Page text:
The ideal woman and Gone Girl (spoiler alert)

This week I decided to reach out to my social network for some inspiration. One message in particular stuck out, and so this week I will talk about the unrealistic archetype of the ideal woman.</p>

A friend of mine wrote to me about how difficult it is for a woman to say “no.” She wasn’t talking about saying “no” exclusively in the context of sexual consent. What she meant is that there is pressure to say “yes” to every request that she receives, even when she desperately wants to say “no.” Interestingly, she is a woman in her 50s and a mother of two. You’d think that as you mature and become an adult, you would feel freer to speak your mind, but evidently that isn’t the case. 

This made me start thinking more about my own life. It is pathetically true that I feel guilty when I say “no” to things. I find myself making far-fetched excuses when I want to cancel plans, and not speaking up in uncomfortable social situations. If we have trouble saying “no” in casual circumstances, you can be sure that women have trouble when it comes time to say “no” when we don’t want to have sex. 

So what is this invisible barrier preventing us from feeling comfortable with telling others how we truly feel? Many women are nervous to be contradictory. After some thought, my opinion is that the invisible female contradiction barrier is reinforced by society’s archetype of the “ideal woman.”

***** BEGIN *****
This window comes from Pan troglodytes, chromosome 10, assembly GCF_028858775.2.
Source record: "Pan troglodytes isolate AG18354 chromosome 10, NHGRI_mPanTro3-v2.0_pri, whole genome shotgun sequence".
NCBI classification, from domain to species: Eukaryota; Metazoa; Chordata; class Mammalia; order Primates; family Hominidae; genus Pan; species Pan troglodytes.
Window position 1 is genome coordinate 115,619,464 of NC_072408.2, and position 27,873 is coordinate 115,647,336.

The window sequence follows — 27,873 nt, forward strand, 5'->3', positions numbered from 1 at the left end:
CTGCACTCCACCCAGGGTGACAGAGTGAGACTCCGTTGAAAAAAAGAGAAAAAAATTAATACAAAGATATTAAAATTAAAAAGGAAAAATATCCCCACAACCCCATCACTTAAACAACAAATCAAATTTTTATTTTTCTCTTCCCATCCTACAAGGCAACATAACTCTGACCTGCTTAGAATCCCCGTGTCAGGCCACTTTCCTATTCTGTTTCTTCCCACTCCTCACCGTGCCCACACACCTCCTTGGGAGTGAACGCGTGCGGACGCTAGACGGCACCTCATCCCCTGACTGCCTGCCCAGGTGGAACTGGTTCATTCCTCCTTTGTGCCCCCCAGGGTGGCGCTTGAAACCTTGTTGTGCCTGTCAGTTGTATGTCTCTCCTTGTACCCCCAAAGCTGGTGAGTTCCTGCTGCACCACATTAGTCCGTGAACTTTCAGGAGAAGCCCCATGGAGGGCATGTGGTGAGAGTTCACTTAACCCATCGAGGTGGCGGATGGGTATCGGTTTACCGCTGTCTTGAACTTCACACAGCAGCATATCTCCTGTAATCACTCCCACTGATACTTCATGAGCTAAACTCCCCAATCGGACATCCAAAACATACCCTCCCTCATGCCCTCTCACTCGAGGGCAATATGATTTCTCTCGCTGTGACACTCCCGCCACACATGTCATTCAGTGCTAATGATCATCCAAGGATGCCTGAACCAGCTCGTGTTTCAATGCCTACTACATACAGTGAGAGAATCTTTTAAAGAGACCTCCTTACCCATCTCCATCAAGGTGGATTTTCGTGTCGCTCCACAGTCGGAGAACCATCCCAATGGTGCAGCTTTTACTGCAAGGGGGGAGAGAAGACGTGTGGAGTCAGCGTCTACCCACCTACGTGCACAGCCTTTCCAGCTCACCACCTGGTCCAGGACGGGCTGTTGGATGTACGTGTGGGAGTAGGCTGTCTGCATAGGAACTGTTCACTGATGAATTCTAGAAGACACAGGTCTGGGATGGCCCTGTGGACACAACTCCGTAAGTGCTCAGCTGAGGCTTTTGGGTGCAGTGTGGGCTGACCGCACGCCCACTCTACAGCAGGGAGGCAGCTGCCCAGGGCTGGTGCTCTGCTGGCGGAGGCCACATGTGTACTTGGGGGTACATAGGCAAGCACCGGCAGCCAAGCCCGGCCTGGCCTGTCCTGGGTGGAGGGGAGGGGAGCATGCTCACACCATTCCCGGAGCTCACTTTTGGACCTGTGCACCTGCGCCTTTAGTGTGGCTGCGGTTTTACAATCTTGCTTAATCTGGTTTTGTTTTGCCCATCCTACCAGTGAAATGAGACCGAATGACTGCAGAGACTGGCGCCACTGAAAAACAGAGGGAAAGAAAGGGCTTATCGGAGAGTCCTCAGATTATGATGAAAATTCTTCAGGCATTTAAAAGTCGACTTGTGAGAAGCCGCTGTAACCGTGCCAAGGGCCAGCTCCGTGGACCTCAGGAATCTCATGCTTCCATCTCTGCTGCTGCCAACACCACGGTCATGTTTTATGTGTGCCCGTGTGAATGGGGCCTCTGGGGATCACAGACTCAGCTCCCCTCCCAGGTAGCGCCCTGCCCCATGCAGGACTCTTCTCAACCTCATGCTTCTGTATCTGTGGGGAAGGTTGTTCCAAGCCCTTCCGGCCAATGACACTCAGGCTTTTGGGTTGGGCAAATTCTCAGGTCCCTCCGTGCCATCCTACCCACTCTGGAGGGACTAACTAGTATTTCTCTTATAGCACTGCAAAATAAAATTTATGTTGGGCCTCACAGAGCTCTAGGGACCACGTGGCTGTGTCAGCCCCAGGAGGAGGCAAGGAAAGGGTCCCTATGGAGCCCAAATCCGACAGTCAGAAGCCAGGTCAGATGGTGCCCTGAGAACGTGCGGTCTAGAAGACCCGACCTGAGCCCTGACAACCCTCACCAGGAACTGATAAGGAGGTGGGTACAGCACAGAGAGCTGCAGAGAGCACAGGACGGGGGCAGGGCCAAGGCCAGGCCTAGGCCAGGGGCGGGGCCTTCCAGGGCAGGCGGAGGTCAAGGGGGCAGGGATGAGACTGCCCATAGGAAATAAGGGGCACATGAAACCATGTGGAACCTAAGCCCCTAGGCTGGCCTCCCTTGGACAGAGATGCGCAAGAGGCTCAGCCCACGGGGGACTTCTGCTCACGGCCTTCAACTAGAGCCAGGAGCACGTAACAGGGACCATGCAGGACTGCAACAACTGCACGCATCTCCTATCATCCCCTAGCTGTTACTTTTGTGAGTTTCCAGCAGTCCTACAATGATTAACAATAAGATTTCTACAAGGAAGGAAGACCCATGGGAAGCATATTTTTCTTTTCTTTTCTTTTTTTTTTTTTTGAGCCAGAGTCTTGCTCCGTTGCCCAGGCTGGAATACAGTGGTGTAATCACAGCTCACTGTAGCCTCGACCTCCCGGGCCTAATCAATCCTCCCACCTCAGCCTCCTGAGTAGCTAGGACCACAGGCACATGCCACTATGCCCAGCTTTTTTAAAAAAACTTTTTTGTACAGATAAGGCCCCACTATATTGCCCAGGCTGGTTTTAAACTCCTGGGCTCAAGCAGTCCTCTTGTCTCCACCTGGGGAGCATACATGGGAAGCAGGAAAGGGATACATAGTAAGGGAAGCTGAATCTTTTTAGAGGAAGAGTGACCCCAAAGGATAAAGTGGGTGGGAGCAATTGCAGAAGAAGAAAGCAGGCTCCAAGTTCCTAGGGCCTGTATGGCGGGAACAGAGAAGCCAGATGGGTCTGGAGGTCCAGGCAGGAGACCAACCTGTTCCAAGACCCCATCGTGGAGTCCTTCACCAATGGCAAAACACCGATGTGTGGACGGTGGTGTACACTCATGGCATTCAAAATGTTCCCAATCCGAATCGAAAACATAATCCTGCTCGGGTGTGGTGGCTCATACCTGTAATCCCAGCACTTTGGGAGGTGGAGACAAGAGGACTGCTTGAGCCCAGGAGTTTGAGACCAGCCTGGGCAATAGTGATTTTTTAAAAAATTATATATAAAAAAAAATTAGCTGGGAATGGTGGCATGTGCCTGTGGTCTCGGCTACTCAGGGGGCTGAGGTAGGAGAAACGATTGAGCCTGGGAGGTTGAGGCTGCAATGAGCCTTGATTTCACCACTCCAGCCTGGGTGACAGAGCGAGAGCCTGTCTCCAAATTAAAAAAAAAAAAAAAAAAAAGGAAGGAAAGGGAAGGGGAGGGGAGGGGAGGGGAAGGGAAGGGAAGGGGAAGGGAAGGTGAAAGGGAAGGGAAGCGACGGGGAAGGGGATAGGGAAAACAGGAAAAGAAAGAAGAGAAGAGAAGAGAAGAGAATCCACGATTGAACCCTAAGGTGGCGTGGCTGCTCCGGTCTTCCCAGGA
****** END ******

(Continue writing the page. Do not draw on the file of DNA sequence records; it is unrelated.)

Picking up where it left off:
During the summer, I read the novel Gone Girl by Gillian Flynn. If you’re not already familiar with the story, to prevent spoilers you might want to defer from reading this column until after you’ve read and/or watched it.

In Gone Girl, the antagonist is the beautiful Amazing Amy who has hidden her sociopathic personality from her husband of five years. Until she faked her own kidnapping, she had the reader convinced that she was the ideal woman. In the story, the author describes her fake identity as the “cool girl.”

Amazing Amy turns out to be what I would think is the worst romantic partner imaginable. She is cruel, manipulative, merciless, and selfish. Yet she was able to make her husband Nick fall in love with her because she played the role of the “cool girl” for five years. She says that the “cool girl” is the woman that all men want to be with and all women want to be. Do you recognize it yet?

The “cool girl” is the woman who drinks beer, watches sports, eats hamburgers, maintains a perfect figure, and, most importantly, never disagrees with her husband. The “cool girl” is the quintessential literature parallel of the very real archetype of the ideal woman in our society.

I’m positive that there are women out therewho are considered the “cool girl.” In fact, I’ve met them. But that last component of never disagreeing with your partner is absolutely ridiculous. Thinking that the ideal woman has the trait of being non-contradictory is problematic for both you and her.

In Gone Girl, this phenomenon made the antagonist go so crazy that she devised and executed a plan to destroy her husband’s life. But in more realistic circumstances, it can lead women to do things that they don’t want to do, potentially leading to psychological damage.

I know that after this week I’m going to be a little bit more honest with myself about whether or not my true answer is “no.”


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